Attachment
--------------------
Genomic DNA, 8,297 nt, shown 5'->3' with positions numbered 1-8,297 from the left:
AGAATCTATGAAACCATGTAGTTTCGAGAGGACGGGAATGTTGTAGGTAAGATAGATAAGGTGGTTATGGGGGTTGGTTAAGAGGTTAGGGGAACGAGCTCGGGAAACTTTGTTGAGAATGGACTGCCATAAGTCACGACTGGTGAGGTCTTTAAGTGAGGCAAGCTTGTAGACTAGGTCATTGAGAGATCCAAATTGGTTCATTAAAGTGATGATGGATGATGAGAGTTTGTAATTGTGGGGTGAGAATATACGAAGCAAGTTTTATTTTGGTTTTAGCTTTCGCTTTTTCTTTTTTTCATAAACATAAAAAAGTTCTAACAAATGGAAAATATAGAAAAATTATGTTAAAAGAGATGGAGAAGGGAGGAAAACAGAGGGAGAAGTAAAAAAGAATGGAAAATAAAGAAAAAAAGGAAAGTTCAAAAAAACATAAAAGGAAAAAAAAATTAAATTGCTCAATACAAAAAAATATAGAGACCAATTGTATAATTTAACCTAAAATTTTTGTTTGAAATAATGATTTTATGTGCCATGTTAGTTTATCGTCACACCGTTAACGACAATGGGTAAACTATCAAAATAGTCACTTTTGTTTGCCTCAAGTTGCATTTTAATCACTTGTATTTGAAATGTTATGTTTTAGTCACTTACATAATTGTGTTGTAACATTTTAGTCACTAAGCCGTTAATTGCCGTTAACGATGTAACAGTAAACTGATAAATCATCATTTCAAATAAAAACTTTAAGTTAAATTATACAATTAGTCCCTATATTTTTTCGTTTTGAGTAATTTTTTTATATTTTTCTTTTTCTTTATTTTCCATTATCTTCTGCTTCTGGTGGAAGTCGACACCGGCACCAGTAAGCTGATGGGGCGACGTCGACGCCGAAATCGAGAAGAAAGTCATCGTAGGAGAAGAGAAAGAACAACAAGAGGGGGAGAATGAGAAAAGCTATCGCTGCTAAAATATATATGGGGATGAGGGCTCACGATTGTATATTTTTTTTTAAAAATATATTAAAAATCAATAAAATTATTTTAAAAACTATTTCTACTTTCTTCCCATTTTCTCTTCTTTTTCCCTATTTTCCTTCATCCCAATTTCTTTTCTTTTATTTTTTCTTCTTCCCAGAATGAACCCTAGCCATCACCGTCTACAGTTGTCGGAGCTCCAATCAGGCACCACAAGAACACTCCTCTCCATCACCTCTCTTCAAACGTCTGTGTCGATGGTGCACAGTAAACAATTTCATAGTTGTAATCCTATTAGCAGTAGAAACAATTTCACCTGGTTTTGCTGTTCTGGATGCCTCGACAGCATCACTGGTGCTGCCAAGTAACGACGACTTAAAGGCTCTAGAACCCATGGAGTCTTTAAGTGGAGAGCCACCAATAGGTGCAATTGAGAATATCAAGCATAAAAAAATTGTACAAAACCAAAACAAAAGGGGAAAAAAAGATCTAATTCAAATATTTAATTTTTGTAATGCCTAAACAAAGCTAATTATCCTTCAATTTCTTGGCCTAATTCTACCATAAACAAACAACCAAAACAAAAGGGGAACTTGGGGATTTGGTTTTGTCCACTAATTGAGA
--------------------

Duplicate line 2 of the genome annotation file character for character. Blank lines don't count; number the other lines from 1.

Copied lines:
AGAATCTATGAAACCATGTAGTTTCGAGAGGACGGGAATGTTGTAGGTAAGATAGATAAGGTGGTTATGGGGGTTGGTTAAGAGGTTAGGGGAACGAGCTCGGGAAACTTTGTTGAGAATGGACTGCCATAAGTCACGACTGGTGAGGTCTTTAAGTGAGGCAAGCTTGTAGACTAGGTCATTGAGAGATCCAAATTGGTTCATTAAAGTGATGATGGATGATGAGAGTTTGTAATTGTGGGGTGAGAATATACGAAGCAAGTTTTATTTTGGTTTTAGCTTTCGCTTTTTCTTTTTTTCATAAACATAAAAAAGTTCTAACAAATGGAAAATATAGAAAAATTATGTTAAAAGAGATGGAGAAGGGAGGAAAACAGAGGGAGAAGTAAAAAAGAATGGAAAATAAAGAAAAAAAGGAAAGTTCAAAAAAACATAAAAGGAAAAAAAAATTAAATTGCTCAATACAAAAAAATATAGAGACCAATTGTATAATTTAACCTAAAATTTTTGTTTGAAATAATGATTTTATGTGCCATGTTAGTTTATCGTCACACCGTTAACGACAATGGGTAAACTATCAAAATAGTCACTTTTGTTTGCCTCAAGTTGCATTTTAATCACTTGTATTTGAAATGTTATGTTTTAGTCACTTACATAATTGTGTTGTAACATTTTAGTCACTAAGCCGTTAATTGCCGTTAACGATGTAACAGTAAACTGATAAATCATCATTTCAAATAAAAACTTTAAGTTAAATTATACAATTAGTCCCTATATTTTTTCGTTTTGAGTAATTTTTTTATATTTTTCTTTTTCTTTATTTTCCATTATCTTCTGCTTCTGGTGGAAGTCGACACCGGCACCAGTAAGCTGATGGGGCGACGTCGACGCCGAAATCGAGAAGAAAGTCATCGTAGGAGAAGAGAAAGAACAACAAGAGGGGGAGAATGAGAAAAGCTATCGCTGCTAAAATATATATGGGGATGAGGGCTCACGATTGTATATTTTTTTTTAAAAATATATTAAAAATCAATAAAATTATTTTAAAAACTATTTCTACTTTCTTCCCATTTTCTCTTCTTTTTCCCTATTTTCCTTCATCCCAATTTCTTTTCTTTTATTTTTTCTTCTTCCCAGAATGAACCCTAGCCATCACCGTCTACAGTTGTCGGAGCTCCAATCAGGCACCACAAGAACACTCCTCTCCATCACCTCTCTTCAAACGTCTGTGTCGATGGTGCACAGTAAACAATTTCATAGTTGTAATCCTATTAGCAGTAGAAACAATTTCACCTGGTTTTGCTGTTCTGGATGCCTCGACAGCATCACTGGTGCTGCCAAGTAACGACGACTTAAAGGCTCTAGAACCCATGGAGTCTTTAAGTGGAGAGCCACCAATAGGTGCAATTGAGAATATCAAGCATAAAAAAATTGTACAAAACCAAAACAAAAGGGGAAAAAAAGATCTAATTCAAATATTTAATTTTTGTAATGCCTAAACAAAGCTAATTATCCTTCAATTTCTTGGCCTAATTCTACCATAAACAAACAACCAAAACAAAAGGGGAACTTGGGGATTTGGTTTTGTCCACTAATTGAGA